I can't help but wonder what all of the people who wrote bad reviews expected to see. This is one of those movies like "My Boyfriend's Back" or a John Waters opus where the characters don't function in a normal semblance of reality - they're all one-note and their actions/reactions are often absurd. And on top of that, it's low-budget fantasy, so some of the FX (as well as Debi Mazar's wig) are somewhat lacking... but that sorta adds to the fun.

The story juts along at its own pace and in its own direction, and I can't say that I ever anticipated what was coming next - though the ending was a little cliché (not that I could think of a more suitable one). Balk is likable as always as the leading lady and Taylor is charming as her dead weight. Dempsey was well-cast but he only appears in a few scenes and doesn't utter a single syllable. And renowned scene-stealer Jeffrey Jones also deserves mention for his supporting role as a minister. Unfortunately, Leoni plays it pretty broad and Mazar was uncharacteristically restrained (actually it feels like they should've switched parts).

"Life in the Fast Lane" was cute, it held my interest throughout and made me chuckle quite a few times. I couldn't really ask for more from such a dopey little comedy... except for maybe a better title ("There's No Fish Food in Heaven" wasn't much better, but at least it made sense for the film).

A mishmash of styles and ideas, 9 January 2017

A young boy is stranded alone on an exotic planet with an egg-shaped walkie-talkie that he uses to communicate with a space crew.

Knowing René Laloux's "Fantastic Planet" and reading all the dazzling reviews here, I was stoked to see another animated masterpiece but I found myself horrendously disappointed. The first half of the movie is REALLY slow, cutting back and forth between the boy and the space crew. If that'd been the whole of the story, it might've still been awesome... but in the middle, the boy is forgotten for a while as the story is convoluted by evil angels and time travel. It's like there were two or three separate short stories that they tried to jam together into one movie - and then they threw in some anthropomorphized creatures, a pair of random musical numbers and a paradoxical twist just to hammer in the fact that this is a mishmash of disparate ideas.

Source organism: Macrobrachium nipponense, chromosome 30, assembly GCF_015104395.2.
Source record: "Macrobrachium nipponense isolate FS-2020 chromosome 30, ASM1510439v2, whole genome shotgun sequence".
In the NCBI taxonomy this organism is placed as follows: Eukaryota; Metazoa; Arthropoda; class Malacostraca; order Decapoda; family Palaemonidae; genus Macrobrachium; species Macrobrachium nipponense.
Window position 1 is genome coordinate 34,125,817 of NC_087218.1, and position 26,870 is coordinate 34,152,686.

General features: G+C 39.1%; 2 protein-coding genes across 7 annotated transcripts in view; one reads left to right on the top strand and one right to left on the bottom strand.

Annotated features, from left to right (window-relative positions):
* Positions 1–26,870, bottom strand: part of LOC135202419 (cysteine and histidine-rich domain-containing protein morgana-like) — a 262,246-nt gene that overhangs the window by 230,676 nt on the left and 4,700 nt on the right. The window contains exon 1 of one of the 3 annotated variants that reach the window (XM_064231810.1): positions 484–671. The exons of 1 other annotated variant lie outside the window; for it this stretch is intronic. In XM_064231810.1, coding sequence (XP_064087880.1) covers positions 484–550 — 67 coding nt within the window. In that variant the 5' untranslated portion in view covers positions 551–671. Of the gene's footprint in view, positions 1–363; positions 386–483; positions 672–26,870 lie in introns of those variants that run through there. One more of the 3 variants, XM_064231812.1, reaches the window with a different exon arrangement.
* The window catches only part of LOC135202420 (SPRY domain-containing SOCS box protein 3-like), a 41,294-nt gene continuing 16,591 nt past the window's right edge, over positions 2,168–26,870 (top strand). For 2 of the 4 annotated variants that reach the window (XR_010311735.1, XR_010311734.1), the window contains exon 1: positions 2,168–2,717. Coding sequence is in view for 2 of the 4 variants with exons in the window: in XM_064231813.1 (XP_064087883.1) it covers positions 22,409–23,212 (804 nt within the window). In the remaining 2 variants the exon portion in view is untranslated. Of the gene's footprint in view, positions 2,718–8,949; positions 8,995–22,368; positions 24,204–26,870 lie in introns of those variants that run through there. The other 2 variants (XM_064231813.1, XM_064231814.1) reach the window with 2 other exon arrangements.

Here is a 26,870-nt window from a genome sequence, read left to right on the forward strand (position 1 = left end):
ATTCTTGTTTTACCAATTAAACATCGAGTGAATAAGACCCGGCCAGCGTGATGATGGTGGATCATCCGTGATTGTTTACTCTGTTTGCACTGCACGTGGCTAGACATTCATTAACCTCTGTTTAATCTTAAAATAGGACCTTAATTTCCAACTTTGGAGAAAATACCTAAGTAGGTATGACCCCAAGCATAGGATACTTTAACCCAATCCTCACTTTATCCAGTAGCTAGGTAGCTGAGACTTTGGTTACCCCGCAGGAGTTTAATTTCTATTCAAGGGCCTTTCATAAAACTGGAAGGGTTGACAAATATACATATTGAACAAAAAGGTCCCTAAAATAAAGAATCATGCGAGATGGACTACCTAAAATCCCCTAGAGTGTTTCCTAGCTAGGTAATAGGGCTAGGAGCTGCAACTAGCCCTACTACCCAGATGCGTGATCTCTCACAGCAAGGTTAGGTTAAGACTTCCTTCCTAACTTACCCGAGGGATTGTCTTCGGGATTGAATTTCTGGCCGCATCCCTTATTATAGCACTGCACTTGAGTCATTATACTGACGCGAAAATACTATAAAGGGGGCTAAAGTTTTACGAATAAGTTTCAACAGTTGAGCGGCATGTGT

The styles in the animation are almost as schizophrenic as the story. Most of the characters have the look of MTV's "Aeon Flux," one seems distinctly inspired by "Yellow Submarine," the boy looks like a Rankin/Bass creation, the spaceships look like Nelvana animated them and the animals are Disneyfied. It's all well done and pretty to look at, but the styles don't entirely coalesce.

There are certainly worse ways to spend 85 minutes, but I find the current 7.1 IMDb user rating absolutely baffling. A 5 is being generous.

Sweet but not sugary, 9 January 2017

*** This review may contain spoilers ***

Boxer Nick (Don Gordon, "Bullitt") sets off on a trek across California to find a man who owes him money, and along the way he happens upon a young Felicity (Carol Anne Seflinger, "Wonderbug"), who attaches herself to him like a barnacle. Although initially disenchanted with her, Nick is instinctively protective of the girl and genuinely comes to care for her.

I understand why this film's completely obscure - there's a whole lot of nothing going on in the story, which plods along at a snail's pace. However, there's some pithy dialogue, wonderful performances, beautiful locales and an underlying grit that's unusual for a film from 1965 - Felicity's father's a raging alcoholic, Nick's sister ran off with a heroin addict, and the duo crosses paths with a predatory gay guy and a promiscuous waitress. In another film, these elements could seem wildly exploitative, but they're generally handled with dignity here, preventing the movie from devolving into trashiness or the stereotypical sort of Disney fare that it could have been. In other words, it's sweet without being overly sugary.

If you're a fan of any of the actors, it's worth tracking down for their performances, though most of them have limited screen time and Sally Kellerman doesn't appear at all (honestly, I don't recall even hearing the song that she's credited for singing). It's certainly not the greatest movie ever made, but it feels like it was a labor of love for the small cast and crew.

1 out of 1 people found the following review useful:
Condescendingly self-aware, 21 October 2016